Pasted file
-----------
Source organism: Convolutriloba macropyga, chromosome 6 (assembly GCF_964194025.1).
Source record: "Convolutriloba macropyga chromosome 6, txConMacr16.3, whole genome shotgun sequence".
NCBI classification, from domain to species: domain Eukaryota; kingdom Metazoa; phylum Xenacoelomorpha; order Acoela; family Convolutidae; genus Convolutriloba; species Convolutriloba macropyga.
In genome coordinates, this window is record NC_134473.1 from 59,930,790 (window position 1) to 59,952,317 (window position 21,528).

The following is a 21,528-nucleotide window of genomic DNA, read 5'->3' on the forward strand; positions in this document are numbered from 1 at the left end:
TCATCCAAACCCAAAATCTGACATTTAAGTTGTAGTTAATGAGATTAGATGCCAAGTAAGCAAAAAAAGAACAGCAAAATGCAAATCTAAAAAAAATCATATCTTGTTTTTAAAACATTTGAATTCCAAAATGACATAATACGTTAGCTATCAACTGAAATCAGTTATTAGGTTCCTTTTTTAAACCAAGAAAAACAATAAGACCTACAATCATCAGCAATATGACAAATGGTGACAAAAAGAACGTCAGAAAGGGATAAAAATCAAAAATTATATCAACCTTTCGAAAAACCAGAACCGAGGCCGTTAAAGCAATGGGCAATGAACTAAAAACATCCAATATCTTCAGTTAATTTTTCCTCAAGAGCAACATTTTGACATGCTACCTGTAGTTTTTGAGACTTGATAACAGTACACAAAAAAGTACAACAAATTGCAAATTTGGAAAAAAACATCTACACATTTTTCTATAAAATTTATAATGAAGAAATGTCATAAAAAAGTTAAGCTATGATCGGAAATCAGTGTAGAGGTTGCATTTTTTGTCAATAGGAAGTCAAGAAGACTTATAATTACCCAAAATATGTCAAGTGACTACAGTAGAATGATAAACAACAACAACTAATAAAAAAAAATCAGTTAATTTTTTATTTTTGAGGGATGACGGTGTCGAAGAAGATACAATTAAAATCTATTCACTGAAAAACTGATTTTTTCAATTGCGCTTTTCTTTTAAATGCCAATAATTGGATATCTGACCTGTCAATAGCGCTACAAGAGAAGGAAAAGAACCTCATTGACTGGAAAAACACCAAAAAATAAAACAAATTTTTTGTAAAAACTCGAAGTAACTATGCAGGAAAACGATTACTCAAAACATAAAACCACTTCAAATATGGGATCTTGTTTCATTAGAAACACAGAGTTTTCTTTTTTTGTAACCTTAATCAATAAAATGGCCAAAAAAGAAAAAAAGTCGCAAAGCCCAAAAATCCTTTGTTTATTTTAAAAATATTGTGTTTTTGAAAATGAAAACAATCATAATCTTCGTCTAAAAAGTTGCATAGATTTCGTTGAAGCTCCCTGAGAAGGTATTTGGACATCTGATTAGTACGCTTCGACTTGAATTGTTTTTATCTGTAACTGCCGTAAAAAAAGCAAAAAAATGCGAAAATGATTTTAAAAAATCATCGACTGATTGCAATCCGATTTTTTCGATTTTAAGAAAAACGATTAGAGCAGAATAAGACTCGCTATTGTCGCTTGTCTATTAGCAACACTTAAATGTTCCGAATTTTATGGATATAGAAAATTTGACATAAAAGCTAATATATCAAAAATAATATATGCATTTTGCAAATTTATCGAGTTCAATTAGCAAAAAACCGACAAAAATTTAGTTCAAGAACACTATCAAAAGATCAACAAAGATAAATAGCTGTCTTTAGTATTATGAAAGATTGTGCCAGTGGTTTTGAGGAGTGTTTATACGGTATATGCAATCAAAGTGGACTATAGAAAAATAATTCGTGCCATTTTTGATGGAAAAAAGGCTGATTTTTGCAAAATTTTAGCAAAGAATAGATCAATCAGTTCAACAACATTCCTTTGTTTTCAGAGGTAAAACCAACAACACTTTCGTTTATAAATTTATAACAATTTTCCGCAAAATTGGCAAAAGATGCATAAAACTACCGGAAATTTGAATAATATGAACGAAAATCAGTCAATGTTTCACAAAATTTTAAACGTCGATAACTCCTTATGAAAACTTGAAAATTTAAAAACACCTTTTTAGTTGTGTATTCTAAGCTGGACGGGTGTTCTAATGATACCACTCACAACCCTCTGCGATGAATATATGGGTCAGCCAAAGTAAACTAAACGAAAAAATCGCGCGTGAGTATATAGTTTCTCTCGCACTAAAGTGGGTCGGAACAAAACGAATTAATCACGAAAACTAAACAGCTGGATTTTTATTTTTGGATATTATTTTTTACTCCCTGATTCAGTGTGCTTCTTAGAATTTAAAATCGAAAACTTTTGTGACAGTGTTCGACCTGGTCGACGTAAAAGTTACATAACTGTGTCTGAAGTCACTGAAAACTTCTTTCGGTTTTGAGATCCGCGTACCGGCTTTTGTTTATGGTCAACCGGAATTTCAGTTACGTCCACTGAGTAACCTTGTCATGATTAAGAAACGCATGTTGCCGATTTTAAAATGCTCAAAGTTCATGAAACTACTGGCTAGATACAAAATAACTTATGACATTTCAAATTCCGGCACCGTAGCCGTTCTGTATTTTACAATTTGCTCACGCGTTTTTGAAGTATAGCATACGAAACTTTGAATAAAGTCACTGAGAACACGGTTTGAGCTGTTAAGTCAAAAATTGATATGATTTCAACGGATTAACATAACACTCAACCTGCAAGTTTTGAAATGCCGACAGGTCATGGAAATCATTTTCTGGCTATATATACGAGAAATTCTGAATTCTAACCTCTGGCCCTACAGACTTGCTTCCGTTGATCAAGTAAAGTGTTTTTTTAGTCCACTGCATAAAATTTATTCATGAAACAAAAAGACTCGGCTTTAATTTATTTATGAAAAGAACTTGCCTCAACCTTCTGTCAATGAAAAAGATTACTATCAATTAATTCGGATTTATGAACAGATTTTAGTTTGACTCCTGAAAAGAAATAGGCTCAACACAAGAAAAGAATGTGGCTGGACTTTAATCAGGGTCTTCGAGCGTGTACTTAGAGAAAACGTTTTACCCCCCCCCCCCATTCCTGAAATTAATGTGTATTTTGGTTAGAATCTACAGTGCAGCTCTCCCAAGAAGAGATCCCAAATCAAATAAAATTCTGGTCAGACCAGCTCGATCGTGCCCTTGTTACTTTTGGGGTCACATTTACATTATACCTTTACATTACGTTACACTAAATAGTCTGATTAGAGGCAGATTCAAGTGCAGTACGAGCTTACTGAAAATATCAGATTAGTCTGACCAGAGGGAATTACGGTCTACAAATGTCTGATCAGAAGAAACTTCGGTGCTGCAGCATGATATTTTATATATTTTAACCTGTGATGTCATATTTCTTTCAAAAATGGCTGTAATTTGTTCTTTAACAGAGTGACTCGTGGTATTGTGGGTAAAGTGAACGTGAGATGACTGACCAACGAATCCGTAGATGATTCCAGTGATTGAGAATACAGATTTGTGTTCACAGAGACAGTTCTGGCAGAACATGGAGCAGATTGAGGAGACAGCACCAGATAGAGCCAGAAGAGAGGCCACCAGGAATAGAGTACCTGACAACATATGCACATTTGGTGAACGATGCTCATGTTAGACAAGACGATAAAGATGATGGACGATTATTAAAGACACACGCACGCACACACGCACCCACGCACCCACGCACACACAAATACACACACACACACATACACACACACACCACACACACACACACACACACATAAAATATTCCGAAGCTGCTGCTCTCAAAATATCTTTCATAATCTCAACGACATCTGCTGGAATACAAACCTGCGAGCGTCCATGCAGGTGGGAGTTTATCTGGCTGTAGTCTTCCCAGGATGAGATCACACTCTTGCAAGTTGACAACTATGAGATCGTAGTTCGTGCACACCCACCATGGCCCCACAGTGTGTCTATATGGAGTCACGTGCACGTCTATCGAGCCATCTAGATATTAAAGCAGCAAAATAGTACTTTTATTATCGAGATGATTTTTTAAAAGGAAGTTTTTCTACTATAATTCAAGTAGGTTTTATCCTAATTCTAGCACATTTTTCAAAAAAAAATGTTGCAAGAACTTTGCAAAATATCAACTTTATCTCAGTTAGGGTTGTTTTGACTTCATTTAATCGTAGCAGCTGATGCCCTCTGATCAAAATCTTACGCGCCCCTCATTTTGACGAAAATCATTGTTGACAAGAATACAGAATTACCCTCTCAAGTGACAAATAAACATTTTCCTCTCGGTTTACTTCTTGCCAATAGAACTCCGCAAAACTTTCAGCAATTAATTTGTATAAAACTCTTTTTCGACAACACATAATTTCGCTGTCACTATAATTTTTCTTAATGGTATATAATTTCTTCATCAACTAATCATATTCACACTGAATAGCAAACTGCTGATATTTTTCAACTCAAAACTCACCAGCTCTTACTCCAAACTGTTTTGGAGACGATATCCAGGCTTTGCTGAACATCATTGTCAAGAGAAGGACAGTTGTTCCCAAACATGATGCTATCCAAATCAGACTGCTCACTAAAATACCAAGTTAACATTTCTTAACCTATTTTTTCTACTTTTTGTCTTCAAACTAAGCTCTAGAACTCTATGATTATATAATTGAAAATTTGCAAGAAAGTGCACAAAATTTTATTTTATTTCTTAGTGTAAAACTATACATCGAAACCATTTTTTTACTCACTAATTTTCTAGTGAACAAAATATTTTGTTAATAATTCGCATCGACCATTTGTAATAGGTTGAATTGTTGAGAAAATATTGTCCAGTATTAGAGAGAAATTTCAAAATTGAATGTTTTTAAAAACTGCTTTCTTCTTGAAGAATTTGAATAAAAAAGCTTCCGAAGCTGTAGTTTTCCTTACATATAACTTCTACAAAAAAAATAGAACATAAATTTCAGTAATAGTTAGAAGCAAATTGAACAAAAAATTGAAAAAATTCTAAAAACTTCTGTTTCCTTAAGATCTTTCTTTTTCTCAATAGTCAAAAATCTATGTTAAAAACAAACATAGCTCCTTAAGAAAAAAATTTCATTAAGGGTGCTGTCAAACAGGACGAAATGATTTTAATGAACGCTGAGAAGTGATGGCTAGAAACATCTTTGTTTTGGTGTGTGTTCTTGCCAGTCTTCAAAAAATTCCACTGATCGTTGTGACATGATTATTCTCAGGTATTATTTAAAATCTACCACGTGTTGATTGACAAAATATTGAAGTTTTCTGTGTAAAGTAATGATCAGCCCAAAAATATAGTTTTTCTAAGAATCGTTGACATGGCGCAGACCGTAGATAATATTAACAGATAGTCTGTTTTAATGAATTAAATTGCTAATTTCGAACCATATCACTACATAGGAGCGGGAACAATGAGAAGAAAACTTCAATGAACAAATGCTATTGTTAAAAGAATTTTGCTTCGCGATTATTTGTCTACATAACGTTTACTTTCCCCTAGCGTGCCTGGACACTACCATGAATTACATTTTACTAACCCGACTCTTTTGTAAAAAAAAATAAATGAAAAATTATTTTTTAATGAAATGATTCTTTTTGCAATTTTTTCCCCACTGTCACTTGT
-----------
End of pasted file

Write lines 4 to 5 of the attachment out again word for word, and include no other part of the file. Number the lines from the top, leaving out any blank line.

In genome coordinates, this window is record NC_134473.1 from 59,930,790 (window position 1) to 59,952,317 (window position 21,528).

The following is a 21,528-nucleotide window of genomic DNA, read 5'->3' on the forward strand; positions in this document are numbered from 1 at the left end: